Three Diving Sites Near Miami

Fernando Arteaga, Miami, FL

Based in Miami, Florida, Fernando Arteaga is a design professional who currently serves as principal for HKS, where he handles architecture and interior design for luxury resorts. In his free time, Fernando Arteaga enjoys skiing and scuba diving.

A gateway to the third largest barrier reef in the world, Miami offers many great scuba diving opportunities. Here are three.

Biscayne National Park: Found off the shore of South Dade, this park is 95 percent underwater and includes the Maritime Heritage Trail. Divers will encounter shipwrecks and natural reefs, and due to a variety of water depths, there are opportunities for scuba divers of all experience levels.

Half Moon Shipwreck: A 154-foot German yacht, the Half Moon sank in 1930 and is now covered in coral and home to tropical fish. In calm water as shallow as 10 feet, the wreck is good for both divers and snorkelers.

Neptune Memorial Reef: One of the largest man-made reefs, this reef was built to mimic the lost city of Atlantis and is best explored with scuba gear. Divers can swim around columns, domes, and arches over hundreds of thousands of square feet.

Three of Florida’s Most Popular Dive Sites

Fernando Arteaga photo

Based in Miami, Fernando Arteaga is an experienced architect and design professional with expertise in project management. Fernando Arteaga has worked on diverse design projects in America, Latin America, Europe, and Asia, primarily focused on the hospitality and resort industry. Mr. Arteaga enjoys a range of personal interests, including diving.

Florida offers numerous sites where one can scuba dive. Three of the most interesting places to dive in Florida are described here.

Devil’s Den
Located in Williston, Devil’s Den is a 54-foot deep and 120-foot wide privately-operated spring open to divers and snorkelers. Diving and snorkeling equipment can be rented on-site and campsite and cabin style accommodations are also available to guests who want to stay overnight.

Jose Cuervo Artificial Reef
Located approximately 150 yards offshore of South Beach, Jose Cuervo Artificial Reef is a concrete bar that was purposely sunk by the Department of Environmental Resources of Miami-Dade County. Since its sinking two decades ago, the bar has become home to numerous marine species including tropical fish and the spiny lobster.

Half Moon Shipwreck
A German sailing yacht that sunk in shallow waters between Virginia Key and Key Biscayne in 1930, the Half Moon shipwreck is now an archeological site visited by snorkelers and divers. The wreck offers easy access to visitors, since it lies in only ten feet of (usually) calm water.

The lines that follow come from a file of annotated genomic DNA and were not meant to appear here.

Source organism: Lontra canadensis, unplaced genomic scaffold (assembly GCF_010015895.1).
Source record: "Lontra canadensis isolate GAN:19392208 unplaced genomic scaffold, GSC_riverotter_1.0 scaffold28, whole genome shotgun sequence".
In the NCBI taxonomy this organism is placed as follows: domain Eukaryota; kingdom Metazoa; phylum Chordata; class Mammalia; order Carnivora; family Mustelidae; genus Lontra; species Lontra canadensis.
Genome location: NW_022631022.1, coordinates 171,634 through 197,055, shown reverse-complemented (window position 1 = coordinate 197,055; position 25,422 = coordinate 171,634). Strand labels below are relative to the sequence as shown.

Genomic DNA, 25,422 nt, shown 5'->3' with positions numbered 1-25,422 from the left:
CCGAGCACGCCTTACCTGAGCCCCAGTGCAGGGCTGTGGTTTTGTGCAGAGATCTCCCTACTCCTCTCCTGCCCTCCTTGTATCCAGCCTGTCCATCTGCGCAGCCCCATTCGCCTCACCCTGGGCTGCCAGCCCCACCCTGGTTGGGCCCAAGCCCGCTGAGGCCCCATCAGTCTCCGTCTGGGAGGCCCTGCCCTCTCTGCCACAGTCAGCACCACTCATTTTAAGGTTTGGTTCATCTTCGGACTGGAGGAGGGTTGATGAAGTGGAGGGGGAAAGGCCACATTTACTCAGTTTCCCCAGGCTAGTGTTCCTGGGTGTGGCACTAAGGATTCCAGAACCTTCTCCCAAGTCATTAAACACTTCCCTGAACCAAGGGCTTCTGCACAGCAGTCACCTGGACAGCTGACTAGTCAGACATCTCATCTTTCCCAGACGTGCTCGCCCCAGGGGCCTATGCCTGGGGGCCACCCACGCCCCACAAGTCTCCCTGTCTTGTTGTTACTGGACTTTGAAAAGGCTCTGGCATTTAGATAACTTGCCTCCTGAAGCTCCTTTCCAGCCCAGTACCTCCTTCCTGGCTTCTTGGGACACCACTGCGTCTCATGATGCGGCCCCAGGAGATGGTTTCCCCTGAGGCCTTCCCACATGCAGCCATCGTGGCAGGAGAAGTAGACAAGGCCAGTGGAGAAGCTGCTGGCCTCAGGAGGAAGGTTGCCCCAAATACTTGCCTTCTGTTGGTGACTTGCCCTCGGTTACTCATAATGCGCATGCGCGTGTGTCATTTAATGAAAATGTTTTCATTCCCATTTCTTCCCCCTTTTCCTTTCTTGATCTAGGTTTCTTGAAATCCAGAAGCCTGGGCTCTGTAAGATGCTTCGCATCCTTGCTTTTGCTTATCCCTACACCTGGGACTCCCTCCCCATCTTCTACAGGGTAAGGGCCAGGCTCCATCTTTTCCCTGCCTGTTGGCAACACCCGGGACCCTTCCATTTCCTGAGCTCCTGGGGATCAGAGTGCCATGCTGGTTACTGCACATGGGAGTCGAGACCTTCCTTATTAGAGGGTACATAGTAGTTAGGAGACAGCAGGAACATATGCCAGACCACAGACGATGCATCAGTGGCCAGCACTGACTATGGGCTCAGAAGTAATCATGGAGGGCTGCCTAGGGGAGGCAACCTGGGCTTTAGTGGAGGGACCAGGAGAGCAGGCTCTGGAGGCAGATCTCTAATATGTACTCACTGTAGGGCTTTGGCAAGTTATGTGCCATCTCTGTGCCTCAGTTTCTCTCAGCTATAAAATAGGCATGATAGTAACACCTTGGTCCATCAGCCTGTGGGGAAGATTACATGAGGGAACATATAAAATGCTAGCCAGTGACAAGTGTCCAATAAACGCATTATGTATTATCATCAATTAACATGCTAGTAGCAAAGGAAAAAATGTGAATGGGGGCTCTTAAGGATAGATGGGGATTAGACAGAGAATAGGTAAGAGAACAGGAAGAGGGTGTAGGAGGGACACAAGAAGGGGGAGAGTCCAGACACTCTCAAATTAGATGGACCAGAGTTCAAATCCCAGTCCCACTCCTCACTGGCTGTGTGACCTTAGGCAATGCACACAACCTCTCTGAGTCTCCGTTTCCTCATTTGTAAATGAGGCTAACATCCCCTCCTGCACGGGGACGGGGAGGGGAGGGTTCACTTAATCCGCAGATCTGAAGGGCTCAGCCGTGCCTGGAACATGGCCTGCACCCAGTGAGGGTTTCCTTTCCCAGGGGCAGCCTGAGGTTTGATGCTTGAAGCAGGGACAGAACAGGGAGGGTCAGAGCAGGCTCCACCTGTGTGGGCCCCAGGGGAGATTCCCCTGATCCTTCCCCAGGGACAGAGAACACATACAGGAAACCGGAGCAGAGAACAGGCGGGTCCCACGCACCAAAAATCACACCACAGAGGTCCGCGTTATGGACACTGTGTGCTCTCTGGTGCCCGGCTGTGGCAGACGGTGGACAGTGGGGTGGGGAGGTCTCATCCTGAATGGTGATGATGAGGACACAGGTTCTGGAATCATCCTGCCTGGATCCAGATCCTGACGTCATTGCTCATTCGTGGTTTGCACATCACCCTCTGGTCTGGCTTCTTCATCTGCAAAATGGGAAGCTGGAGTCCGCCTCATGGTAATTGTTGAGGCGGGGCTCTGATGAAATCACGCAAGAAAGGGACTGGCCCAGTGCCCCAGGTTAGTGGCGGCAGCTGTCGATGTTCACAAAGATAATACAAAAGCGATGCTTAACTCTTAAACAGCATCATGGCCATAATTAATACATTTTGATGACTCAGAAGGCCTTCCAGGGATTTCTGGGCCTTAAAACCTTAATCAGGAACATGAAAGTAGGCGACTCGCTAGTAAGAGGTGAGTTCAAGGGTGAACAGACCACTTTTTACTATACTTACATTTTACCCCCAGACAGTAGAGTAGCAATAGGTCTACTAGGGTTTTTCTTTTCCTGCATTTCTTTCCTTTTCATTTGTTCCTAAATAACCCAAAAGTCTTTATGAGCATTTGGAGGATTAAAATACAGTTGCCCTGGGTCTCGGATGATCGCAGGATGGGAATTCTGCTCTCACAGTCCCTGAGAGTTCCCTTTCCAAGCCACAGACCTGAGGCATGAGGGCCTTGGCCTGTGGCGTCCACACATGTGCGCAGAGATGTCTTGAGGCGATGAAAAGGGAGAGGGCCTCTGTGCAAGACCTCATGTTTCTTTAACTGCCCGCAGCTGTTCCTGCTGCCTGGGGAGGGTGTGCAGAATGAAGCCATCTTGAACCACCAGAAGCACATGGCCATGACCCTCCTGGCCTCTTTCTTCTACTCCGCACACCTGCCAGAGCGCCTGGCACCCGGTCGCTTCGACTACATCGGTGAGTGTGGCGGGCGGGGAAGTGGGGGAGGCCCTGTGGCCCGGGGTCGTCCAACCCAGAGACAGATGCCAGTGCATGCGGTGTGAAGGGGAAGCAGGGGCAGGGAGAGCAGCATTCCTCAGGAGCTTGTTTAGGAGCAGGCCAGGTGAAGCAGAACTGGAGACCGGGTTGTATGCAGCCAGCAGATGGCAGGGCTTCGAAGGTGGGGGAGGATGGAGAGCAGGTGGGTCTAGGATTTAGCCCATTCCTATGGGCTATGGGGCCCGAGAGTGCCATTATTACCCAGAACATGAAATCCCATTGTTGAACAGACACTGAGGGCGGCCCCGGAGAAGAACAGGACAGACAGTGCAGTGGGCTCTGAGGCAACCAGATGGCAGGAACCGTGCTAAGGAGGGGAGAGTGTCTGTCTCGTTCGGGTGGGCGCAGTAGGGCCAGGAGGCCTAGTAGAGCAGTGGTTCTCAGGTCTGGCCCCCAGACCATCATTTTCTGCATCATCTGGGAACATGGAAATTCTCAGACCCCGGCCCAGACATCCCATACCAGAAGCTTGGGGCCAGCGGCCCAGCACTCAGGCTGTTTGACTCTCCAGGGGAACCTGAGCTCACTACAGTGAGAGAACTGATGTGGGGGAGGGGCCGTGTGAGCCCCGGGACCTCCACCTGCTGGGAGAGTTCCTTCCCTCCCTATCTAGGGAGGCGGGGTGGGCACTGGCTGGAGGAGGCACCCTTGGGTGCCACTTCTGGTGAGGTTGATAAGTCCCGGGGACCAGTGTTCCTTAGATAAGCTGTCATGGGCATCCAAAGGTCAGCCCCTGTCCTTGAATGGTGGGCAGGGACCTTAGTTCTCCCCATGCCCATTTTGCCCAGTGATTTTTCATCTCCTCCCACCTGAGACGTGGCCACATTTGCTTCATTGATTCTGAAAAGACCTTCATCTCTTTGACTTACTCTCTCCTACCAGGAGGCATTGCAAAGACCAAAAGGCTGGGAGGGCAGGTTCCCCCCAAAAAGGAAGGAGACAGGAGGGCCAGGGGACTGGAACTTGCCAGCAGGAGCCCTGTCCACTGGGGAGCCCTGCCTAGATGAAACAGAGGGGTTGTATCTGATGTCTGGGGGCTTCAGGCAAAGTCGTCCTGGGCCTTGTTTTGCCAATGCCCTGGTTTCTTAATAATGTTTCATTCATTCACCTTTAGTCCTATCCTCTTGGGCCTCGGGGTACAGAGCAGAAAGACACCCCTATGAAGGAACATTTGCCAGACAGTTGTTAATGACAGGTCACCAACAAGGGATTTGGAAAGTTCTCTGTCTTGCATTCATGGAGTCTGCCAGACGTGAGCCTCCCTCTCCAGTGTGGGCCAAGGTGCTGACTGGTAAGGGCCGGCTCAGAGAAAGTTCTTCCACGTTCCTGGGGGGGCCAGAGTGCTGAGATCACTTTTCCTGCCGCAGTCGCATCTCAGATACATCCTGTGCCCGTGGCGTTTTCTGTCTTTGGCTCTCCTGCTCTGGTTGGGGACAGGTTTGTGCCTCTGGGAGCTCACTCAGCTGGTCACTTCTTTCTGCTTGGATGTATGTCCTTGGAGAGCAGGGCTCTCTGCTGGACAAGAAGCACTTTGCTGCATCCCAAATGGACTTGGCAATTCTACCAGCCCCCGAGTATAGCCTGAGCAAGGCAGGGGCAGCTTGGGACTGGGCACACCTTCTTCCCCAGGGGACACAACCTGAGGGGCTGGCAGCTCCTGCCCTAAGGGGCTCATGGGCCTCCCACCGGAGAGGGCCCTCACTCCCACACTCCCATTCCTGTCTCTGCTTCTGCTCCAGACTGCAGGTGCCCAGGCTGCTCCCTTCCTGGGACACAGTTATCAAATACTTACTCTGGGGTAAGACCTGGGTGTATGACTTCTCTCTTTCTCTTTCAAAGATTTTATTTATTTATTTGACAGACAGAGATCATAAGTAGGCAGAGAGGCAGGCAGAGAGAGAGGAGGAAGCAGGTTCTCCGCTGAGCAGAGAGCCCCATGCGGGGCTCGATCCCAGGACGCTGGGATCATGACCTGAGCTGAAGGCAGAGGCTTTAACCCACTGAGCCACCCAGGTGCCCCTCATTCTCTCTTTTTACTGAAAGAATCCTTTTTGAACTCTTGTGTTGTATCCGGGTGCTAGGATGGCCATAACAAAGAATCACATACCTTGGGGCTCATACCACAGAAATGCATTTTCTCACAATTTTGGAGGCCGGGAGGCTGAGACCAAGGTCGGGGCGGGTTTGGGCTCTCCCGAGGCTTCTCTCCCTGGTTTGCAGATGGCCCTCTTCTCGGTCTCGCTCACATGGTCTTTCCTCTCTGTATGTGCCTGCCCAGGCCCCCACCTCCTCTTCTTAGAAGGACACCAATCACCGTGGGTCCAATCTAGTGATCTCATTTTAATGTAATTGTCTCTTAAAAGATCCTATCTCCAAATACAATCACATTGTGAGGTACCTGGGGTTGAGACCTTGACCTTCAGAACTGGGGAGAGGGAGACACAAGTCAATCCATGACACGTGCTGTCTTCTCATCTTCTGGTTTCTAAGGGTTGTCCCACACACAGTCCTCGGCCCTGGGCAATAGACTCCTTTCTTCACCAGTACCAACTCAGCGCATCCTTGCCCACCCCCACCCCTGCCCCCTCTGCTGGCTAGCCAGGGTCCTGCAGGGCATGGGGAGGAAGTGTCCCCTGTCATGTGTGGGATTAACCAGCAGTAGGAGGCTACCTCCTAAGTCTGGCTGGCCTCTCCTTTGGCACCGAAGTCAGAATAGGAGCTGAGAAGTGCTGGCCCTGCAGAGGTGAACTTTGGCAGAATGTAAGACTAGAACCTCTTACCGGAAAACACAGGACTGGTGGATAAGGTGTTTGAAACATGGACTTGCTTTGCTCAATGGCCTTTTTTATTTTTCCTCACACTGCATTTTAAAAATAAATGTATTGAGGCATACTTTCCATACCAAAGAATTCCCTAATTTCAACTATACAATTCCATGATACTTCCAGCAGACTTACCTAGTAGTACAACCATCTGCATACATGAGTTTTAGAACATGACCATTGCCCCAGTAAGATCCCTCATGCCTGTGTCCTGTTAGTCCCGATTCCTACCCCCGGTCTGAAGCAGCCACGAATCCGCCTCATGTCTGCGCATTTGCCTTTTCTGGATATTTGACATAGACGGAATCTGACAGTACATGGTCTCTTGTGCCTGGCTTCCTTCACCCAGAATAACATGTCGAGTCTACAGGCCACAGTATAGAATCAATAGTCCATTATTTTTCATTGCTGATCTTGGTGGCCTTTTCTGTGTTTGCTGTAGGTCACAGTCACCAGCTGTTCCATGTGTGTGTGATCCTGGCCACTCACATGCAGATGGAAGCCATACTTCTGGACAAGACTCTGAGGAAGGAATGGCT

Here’s Why You Should Consider Scuba Diving at Night

Fernando Arteaga diving

Fernando Arteaga’s career as an award-winning architect and design manager dates back to 1992. Today, he brings his years of experience to his role as principal of HKS in Miami. His work in Miami focuses on designing luxury resort properties worldwide. In his free time, Fernando Arteaga focuses on hobbies and interests such as scuba diving, which he enjoys during the day and at night.

Although it can be intimidating to divers of all ability levels, diving at night offers a completely new experience to those who overcome their initial trepidation. For one thing, many marine animals are more active at night, giving night divers the opportunity to see creatures they would rarely see during the day. This includes squid and octopus, rays, and many shark species.

In addition to the animal life, a night dive offers the chance to see coral and other underwater objects in an entirely different way. Under the beam of a diving light, the colors on and around coral reefs appear more vibrant. Also, coral polyps open at night to feed, presenting divers with a colorful display that isn’t seen during the day.

Other benefits of diving at night include the phosphorescence show of bioluminescent plankton. Night diving can also have a calming effect, and it gives divers the opportunity to focus more closely on the objects directly in front of them. Finally, other than a diving light, no special equipment is needed. Of course, proper planning is essential, and one’s first night dive should be done under the guidance of an experienced instructor.